While most of the articles I’ve posted in my blog give the indication of similarities between corporate learning needs in the US and China, I’d like to capture some of the DIFFERENCES. Of course, I will have to speak in generalizations. If you find the description does not fit your situation, let us all know. We need you to fill in the gaps.
The best way to strengthen a guanxi network is to stay connected.
Send small gifts or ask for small favors to keep a relationship active.
Host an occasional get-together.
Remember the major Chinese holidays and send greetings.
Get to know your colleagues’ outside interests and find ways to support them, like getting tickets to a sporting event or concert.
With the Beijing Olympics now fewer than 90 days away, travelers lucky enough to get tickets – or those just wanting to see the city hosting the Games – along with business people wanting to expand are thinking about China.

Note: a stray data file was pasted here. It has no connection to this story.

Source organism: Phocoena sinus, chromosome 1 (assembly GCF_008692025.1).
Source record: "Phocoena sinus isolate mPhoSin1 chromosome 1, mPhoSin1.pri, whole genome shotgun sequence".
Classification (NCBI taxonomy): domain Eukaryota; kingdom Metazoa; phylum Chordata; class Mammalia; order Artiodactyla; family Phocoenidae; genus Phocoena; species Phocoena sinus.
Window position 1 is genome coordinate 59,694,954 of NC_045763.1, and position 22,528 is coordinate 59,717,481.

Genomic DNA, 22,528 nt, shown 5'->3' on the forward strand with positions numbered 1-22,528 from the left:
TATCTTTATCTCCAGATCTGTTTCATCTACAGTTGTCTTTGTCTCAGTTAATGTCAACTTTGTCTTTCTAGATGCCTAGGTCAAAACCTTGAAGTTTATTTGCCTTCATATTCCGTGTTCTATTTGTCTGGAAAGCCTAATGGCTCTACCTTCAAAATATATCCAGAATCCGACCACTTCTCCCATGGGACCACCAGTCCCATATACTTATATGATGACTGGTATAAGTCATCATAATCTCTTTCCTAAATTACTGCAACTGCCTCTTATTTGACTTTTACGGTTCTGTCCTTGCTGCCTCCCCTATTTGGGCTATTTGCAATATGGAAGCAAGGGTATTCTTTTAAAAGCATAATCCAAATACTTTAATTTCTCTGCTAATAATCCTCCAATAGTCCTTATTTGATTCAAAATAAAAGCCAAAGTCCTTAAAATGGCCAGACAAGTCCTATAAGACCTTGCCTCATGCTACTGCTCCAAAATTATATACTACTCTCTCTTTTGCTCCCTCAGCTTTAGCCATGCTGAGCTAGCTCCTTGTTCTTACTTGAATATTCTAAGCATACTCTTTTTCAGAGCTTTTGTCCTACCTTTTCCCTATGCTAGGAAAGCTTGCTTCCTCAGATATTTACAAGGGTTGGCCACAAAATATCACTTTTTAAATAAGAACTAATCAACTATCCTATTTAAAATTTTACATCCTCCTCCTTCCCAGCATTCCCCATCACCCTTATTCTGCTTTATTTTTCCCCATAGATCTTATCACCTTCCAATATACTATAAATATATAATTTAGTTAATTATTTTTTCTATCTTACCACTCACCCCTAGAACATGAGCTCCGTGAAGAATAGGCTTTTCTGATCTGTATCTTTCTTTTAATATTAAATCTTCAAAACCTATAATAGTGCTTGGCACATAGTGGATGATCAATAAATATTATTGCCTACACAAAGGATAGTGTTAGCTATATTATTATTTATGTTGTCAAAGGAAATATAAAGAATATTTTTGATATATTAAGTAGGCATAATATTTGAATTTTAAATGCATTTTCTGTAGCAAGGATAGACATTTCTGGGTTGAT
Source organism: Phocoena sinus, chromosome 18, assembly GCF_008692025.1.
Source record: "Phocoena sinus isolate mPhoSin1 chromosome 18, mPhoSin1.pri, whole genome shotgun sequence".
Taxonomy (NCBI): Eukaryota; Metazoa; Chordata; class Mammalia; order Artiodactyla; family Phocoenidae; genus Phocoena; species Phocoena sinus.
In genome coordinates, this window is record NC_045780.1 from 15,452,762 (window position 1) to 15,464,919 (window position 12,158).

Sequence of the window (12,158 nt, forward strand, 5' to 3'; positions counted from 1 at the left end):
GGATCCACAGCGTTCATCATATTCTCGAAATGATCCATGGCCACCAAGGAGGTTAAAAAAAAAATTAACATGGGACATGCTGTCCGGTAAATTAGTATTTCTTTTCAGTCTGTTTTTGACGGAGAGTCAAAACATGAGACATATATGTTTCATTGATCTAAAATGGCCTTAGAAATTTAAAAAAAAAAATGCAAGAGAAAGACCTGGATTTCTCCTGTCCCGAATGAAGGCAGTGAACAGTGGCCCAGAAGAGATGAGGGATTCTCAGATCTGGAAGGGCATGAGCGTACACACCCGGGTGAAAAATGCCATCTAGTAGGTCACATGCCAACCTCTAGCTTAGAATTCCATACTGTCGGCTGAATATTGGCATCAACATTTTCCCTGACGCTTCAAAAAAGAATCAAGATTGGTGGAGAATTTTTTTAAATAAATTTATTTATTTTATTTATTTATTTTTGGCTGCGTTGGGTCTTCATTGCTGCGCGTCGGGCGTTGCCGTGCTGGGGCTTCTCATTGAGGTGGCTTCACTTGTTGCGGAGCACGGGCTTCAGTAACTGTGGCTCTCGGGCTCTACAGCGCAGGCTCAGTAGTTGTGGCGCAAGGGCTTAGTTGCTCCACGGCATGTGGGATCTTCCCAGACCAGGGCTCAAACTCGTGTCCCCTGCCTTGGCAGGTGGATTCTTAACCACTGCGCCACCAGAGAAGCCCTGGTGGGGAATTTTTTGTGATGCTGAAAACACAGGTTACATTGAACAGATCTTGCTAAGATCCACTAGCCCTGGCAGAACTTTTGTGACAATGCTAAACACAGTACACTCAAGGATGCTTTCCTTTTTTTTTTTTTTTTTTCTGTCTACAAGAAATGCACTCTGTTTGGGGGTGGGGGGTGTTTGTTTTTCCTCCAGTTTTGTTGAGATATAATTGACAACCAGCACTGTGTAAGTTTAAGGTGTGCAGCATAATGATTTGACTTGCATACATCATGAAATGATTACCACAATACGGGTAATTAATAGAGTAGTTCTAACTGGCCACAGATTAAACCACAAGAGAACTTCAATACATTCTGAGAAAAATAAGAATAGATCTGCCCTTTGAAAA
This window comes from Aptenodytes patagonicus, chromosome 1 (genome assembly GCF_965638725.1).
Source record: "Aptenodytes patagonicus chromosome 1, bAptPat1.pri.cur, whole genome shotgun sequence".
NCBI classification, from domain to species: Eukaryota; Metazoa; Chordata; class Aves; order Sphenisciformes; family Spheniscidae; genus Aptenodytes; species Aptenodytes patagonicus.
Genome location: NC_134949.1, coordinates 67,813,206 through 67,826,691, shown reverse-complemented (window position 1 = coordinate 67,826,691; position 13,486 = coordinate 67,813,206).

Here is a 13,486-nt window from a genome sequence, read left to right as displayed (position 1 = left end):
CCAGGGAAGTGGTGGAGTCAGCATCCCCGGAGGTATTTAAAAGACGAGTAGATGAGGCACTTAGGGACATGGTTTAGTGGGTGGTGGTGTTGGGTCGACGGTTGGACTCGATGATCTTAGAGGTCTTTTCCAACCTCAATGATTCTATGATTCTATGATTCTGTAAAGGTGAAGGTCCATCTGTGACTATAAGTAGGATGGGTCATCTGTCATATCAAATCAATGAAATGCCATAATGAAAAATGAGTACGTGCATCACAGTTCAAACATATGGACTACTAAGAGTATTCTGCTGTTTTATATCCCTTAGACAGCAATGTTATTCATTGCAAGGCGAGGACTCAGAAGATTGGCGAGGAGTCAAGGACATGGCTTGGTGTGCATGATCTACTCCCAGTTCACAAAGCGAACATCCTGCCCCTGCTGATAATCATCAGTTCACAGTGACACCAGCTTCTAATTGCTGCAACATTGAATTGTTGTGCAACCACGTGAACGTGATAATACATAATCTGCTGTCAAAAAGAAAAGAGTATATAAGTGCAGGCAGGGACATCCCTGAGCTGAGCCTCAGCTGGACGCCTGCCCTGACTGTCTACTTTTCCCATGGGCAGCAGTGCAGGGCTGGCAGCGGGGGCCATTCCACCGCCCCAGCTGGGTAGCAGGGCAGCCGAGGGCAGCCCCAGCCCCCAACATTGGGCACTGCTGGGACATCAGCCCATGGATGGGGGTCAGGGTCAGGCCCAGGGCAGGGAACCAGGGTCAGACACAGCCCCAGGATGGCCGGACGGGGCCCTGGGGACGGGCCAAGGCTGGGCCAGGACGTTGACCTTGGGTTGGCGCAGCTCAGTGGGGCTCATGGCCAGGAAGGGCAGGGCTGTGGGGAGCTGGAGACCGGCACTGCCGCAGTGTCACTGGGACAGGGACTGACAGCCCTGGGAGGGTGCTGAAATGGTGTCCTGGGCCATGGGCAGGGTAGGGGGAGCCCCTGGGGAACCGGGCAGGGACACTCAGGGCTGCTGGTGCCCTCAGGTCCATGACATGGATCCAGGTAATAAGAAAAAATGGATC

China’s long history and rich culture have helped shaped the formation of its modern society. Although China has come a long way in the last 30 years, just because “Prison Break” is a hit show and young people wear blue jeans doesn’t mean that it isn’t culturally very distinct.
In 2002 Brazilian soccer player Roberto Carlos starred in this Pepsi commercial. A humorous play on the politeness found throughout Asia (in this particular case Japan and Korea, the hosts of the World Cup).
The more I learned in China about the contrast between the way folks in the East and the West make use of their names and titles, the more fascinating it seemed, maybe because I think it implies something about the deep differences between our two cultures.
In China, one first identifies oneself in relation to the larger group, then the smaller group, then within the family, and only after that, as an individual.